The political science department will present its annual Constitution Day Lecture on Tuesday, September 17, 5 to 6:30 p.m., in Dundon-Berchtold room 004. Professor Nick Buccola of the Linfield College political science department will give a talk about Frederick Douglass’s constitutional theory. Frederick Douglass, of course, is the 19th century American statesman and political thinker who escaped slavery to become a key abolitionist and proponent of racial justice. Buccola is the author of The Political Thought of Frederick Douglass and of a new book, The Fire is Upon Us: James Baldwin, William F. Buckley Jr., and the Debate Over Race in America. He is also the director of the Frederick Douglass Forum on Law, Rights, and Justice at Linfield.
Constitution Day Lecture
William Curtis and Gary Malecha, political science, will present the 2018 Constitution Day Lecture, “Supreme Court Nominations in a New Political Order,” on Monday, September 17, at 7 p.m., in Franz Hall room 120. The lecture is free and open to all.
For more information contact political science at x7274 or firstname.lastname@example.org.
The 2017 Constitution Day presentation will take place on Tuesday, September 19, at 7:30 p.m., in Franz Hall room 120. Bill Curtis, political science, will be speaking about significant constitutional cases that are up for consideration by the Supreme Court. The title will be “Travel Bans, Cell Phone Searches, and Wedding Cakes: The Supreme Court’s Upcoming Cases.” All are welcome and light refreshments will be served. For more information contact political science at x7274 or email@example.com.
The political science department and provost’s office will present “Constitutional Foundation of American Foreign Policy” by Jeffrey Meiser on Thursday, September 17, from 4:15 to 5:30 p.m., in Buckley Center Auditorium. His lecture will celebrate Constitution Day, which honors the formation and signing of the U.S. Constitution on September 17, 1787, and is free and open to all.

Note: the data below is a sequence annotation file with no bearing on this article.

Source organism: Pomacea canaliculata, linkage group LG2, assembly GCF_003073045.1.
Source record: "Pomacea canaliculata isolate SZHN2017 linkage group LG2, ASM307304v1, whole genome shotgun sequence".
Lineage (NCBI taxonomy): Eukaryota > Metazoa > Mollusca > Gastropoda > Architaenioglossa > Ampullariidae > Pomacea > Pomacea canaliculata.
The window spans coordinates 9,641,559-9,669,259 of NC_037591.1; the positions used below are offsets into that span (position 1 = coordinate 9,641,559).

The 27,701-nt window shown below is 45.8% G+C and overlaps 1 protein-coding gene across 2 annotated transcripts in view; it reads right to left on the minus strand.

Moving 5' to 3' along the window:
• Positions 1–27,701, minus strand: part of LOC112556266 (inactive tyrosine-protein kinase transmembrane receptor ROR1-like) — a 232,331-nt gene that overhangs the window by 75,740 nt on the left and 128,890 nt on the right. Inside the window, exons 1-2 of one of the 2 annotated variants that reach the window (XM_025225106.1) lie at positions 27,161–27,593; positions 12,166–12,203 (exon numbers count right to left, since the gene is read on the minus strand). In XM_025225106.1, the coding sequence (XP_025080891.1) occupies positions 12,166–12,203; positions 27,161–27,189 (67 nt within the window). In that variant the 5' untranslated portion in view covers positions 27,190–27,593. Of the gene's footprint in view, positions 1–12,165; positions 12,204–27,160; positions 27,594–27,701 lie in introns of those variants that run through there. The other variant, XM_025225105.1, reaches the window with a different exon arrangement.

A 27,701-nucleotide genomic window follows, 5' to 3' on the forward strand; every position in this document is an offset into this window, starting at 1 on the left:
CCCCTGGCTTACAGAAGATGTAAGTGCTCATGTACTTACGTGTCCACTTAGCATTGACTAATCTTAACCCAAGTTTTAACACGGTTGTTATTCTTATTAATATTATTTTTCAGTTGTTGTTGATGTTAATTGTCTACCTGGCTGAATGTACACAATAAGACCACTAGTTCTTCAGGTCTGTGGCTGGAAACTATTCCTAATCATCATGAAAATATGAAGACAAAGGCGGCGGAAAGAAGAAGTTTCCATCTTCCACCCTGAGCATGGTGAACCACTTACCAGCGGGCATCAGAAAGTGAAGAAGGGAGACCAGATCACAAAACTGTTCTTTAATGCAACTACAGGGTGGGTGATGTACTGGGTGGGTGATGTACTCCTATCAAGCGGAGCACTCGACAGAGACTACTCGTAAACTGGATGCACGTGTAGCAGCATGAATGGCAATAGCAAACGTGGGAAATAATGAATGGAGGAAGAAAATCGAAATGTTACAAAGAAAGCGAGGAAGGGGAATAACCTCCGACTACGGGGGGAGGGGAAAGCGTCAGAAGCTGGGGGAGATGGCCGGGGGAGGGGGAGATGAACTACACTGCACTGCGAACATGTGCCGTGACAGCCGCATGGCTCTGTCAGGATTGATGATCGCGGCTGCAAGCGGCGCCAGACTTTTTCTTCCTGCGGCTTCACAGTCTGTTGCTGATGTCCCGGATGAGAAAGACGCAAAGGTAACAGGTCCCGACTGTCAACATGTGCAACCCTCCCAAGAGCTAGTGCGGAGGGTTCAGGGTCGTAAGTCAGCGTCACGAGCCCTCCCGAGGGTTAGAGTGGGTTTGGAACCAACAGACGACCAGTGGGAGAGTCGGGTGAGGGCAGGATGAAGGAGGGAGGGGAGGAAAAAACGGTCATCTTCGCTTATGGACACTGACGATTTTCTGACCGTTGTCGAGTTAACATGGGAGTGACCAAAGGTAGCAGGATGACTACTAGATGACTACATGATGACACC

Meiser is an assistant professor in the political science department. He was previously on the faculty of the College of International Security Affairs and director of the South and Central Asia Program. He also taught at the University of California at Santa Barbara, The Johns Hopkins University, and the University of Mannheim. His book, Power and Restraint: The Rise of the United States, 1898-1941, was published this year by Georgetown University Press.
For ADA accommodations or event information contact Gary Malecha, political science, at firstname.lastname@example.org.
The policical science department will mark Constitution Day with a lecture by UP political science professor Gary Malecha, titled “Congressional Elections in a New Political Environment.” Malecha will discuss the upcoming 2014 congressional elections and how they might impact presidential-congressional relations and policy which will make up the rest of the Obama presidency. His lecture, free and open to all, is set for Wednesday, September 17, at 6 p.m., in Shiley Hall room 101.
For more information contact political science at 7274 or email@example.com.
William Curtis, political science, will present “The Constitutional Jurisprudence of Justice Clarence Thomas,” a Constitution Day presentation, on Tuesday, September 17, at 7 p.m., in St. Mary’s Student Center. Curtis will discuss Justice Clarence Thomas’s judicial philosophy, approach to interpreting the Constitution, and several of his noteworthy opinions. For more information contact Gary Malecha, political science, at 7452 or firstname.lastname@example.org.